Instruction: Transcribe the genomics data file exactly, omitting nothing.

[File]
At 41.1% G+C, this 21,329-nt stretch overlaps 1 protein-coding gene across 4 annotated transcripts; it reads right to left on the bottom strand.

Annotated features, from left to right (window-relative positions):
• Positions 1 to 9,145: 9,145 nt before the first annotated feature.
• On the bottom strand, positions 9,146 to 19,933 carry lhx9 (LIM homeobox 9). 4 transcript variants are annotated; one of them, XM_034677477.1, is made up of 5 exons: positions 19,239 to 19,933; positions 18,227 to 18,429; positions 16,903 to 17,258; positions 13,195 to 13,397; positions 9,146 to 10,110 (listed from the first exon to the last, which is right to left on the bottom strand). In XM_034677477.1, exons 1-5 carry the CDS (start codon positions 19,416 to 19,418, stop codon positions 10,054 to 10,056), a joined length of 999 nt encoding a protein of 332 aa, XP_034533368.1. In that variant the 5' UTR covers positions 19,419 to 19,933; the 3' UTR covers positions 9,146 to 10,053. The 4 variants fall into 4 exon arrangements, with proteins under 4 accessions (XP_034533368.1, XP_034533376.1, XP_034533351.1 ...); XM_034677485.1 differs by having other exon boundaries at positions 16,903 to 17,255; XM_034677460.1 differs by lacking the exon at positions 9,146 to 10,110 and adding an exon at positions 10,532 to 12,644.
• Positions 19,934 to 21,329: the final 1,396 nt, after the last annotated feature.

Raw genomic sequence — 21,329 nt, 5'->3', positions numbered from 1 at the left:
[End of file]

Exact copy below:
At 41.1% G+C, this 21,329-nt stretch overlaps 1 protein-coding gene across 4 annotated transcripts; it reads right to left on the bottom strand.

Annotated features, from left to right (window-relative positions):
• Positions 1 to 9,145: 9,145 nt before the first annotated feature.
• On the bottom strand, positions 9,146 to 19,933 carry lhx9 (LIM homeobox 9). 4 transcript variants are annotated; one of them, XM_034677477.1, is made up of 5 exons: positions 19,239 to 19,933; positions 18,227 to 18,429; positions 16,903 to 17,258; positions 13,195 to 13,397; positions 9,146 to 10,110 (listed from the first exon to the last, which is right to left on the bottom strand). In XM_034677477.1, exons 1-5 carry the CDS (start codon positions 19,416 to 19,418, stop codon positions 10,054 to 10,056), a joined length of 999 nt encoding a protein of 332 aa, XP_034533368.1. In that variant the 5' UTR covers positions 19,419 to 19,933; the 3' UTR covers positions 9,146 to 10,053. The 4 variants fall into 4 exon arrangements, with proteins under 4 accessions (XP_034533368.1, XP_034533376.1, XP_034533351.1 ...); XM_034677485.1 differs by having other exon boundaries at positions 16,903 to 17,255; XM_034677460.1 differs by lacking the exon at positions 9,146 to 10,110 and adding an exon at positions 10,532 to 12,644.
• Positions 19,934 to 21,329: the final 1,396 nt, after the last annotated feature.

Raw genomic sequence — 21,329 nt, 5'->3', positions numbered from 1 at the left: